Robert Mignone has taught mathematics for 50 years, 40 of them at the College of Charleston, and he has this to say about student Jay Van Raalte: “She is the best mathematics student I have ever had.”
It shouldn’t come as a surprise, then, that Van Raalte was a shoo-in to be this year’s recipient of the Department of Mathematics’ top honor, The Ewa Wojcicka Award, named after a beloved professor who died way too young in 1996 after a car accident. The award recognizes students who display exceptional ability, creativity and potential in mathematics.
“Needless to say, the award means a great deal to us,” says Mignone. “Jay so perfectly fits the paradigm of the award.”
Like Wojcicka, Van Raalte can see the beauty in math, says mathematics professor Alex Kasman.
“Often students in a math class are too focused on their grades to notice those other sorts of things,” says Kasman. “Ewa was a talented researcher who had a deep and contagious love of mathematics that she shared with her students. The math department tries to choose someone like her to receive the award named in her honor. Jay also finds joy in mathematics and is able to convey that to students, which is what makes her such a good tutor. She was an obvious choice to be this year’s recipient.”
What’s really interesting, however, is that Van Raalte has no plans for now to pursue a career with her math skills after she graduates a year early in August. That’s because she’s not just a math star. She’s also a rock star. Van Raalte can shred an electric guitar as well as she can solve a non-Euclidean geometry problem. She started a band, Jump Castle Riot, in high school, and played all through college, including shows in New York City and Nashville. The band has put out two albums, and Van Raalte just released her first solo EP titled “Linearity.” In 2018, Charleston City Paper voted her “Guitarist of the Year.” And she’s amassed more than a quarter million song streams.
“It’s been an amazing journey,” she says. “I’m very excited about what I’ve been able to do so far and where I’m going.”
Right now, that would be finishing up her math degree, which includes a minor in geology, before concentrating on music full time. But she isn’t really dreaming of the Big Time. At least not yet. Her immediate goal is just to find enough work as a hired gun guitarist, while tutoring math and teaching guitar.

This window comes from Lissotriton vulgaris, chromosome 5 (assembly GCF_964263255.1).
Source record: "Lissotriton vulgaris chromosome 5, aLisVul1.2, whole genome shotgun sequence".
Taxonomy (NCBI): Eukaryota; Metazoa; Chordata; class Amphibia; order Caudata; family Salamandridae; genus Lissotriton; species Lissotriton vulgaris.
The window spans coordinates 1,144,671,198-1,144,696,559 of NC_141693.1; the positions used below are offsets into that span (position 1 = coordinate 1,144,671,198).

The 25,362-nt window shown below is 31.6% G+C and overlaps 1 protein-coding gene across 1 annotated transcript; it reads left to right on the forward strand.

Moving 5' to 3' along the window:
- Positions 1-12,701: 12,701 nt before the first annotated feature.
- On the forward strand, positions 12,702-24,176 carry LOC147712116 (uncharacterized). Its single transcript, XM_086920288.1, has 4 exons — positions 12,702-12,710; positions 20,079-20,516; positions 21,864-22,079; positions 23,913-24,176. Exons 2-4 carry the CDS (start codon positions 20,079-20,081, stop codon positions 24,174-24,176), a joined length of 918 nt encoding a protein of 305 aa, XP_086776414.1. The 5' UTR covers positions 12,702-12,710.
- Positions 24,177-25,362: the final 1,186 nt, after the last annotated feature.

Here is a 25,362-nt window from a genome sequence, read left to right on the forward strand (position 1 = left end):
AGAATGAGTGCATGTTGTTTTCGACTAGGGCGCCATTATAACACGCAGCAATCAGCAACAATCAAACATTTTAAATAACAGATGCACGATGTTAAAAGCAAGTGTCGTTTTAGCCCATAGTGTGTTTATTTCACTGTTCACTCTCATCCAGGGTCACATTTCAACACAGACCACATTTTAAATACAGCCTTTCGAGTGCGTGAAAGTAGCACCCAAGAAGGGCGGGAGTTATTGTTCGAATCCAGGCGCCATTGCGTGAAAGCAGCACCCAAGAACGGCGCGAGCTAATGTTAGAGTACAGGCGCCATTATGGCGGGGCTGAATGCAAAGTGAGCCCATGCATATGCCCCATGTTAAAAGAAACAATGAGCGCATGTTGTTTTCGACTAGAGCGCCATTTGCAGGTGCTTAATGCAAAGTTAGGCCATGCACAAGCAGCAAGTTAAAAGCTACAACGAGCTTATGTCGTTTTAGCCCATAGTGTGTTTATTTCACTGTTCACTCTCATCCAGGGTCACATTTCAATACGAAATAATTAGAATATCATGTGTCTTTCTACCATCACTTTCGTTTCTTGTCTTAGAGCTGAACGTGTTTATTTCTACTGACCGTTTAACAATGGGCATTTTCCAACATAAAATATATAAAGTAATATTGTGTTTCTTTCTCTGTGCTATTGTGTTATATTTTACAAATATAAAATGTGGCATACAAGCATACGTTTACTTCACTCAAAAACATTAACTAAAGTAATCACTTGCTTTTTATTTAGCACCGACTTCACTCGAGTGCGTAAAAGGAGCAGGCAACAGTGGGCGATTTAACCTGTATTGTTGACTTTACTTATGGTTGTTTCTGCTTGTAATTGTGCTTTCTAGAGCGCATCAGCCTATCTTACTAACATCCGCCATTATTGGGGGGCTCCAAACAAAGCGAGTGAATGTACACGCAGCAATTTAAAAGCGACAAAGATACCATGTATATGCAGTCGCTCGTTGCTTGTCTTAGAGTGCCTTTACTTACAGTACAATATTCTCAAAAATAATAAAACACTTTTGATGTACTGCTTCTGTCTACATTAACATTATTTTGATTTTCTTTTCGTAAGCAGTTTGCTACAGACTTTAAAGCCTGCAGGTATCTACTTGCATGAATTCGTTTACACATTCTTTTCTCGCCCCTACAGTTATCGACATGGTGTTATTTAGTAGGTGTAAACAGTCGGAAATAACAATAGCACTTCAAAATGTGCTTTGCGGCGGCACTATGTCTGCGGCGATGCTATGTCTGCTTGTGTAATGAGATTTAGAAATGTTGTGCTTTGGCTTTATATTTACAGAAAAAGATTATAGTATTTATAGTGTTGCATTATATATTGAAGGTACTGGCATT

“I try to keep my goals small and manageable, and even those seem a little bit unbelievable at times,” she says. “I’d like to be successful enough that I can keep playing guitar. But beyond that, I’d like to go do some tours. I’d like to see more of the world. I’d like to make more records that I’m proud of. I have no interest in being a solo star. There’s just music that I have to make.”
Two of the five songs on her new EP, “Linearity,” she wrote in Nathan Michel’s Songwriting class in the School of the Arts her freshman year (she also took his Introduction to Audio Production course this past semester).
“She came in to both classes with significantly more experience than many of the other students but was always eager to learn more,” says Michel. “She’s always very humble and willing to share her knowledge and experience with her classmates – and professor. The songs on her new EP, to my ears, have more of an ’80s and ’90s vibe in terms of songwriting and production, while her older songs seem more influenced by traditional blues and rock and roll. This willingness to try on different musical styles, production techniques, chord progressions – to be a creative omnivore – is the mark of a mature artist, and it’s a good sign that Jay will have creative fulfillment – and a chance of success in the music business – in the years to come. Shredding on the guitar doesn’t hurt, either.”
The only daughter of two Charleston lawyers, Van Raalte started playing guitar at age 13, inspired by her guitar-playing dad. He also got her interested in surfing, and it wasn’t long before she was winning competitions. One memorable weekend when she was 15, she competed in the State Championship at Folly Beach during the day and played the Windjammer on Isle of Palms at night. She won the title and wowed the audience – but she also had an epiphany.
“I started realizing that you could not have two major priorities,” she says.
Surfing and rock ‘n’ roll go together but math? Turns out both her maternal grandparents were math professors at Wells College in Upstate New York. She used to do all her math homework via video chat with her grandpa growing up.
“People have an intrinsic phobia of math,” she says. “They do not like it, which makes me sad. They like me right up until the words ‘math major’ come out of my mouth.”
“I tend to downplay my mathematical achievements in favor of music, but I’m ridiculously proud to have won The Ewa Wojcicka Award,” she says. “Math is a huge part of who I am, and although I won’t rule out grad school in the future, approaching the end of my math-filled college days has been bittersweet. Getting such an honor from the math department helped me feel like I accomplished something to be proud of, even without pursuing a Ph.D. That door definitely isn’t fully closed.”
The stage door, meanwhile, is wide open.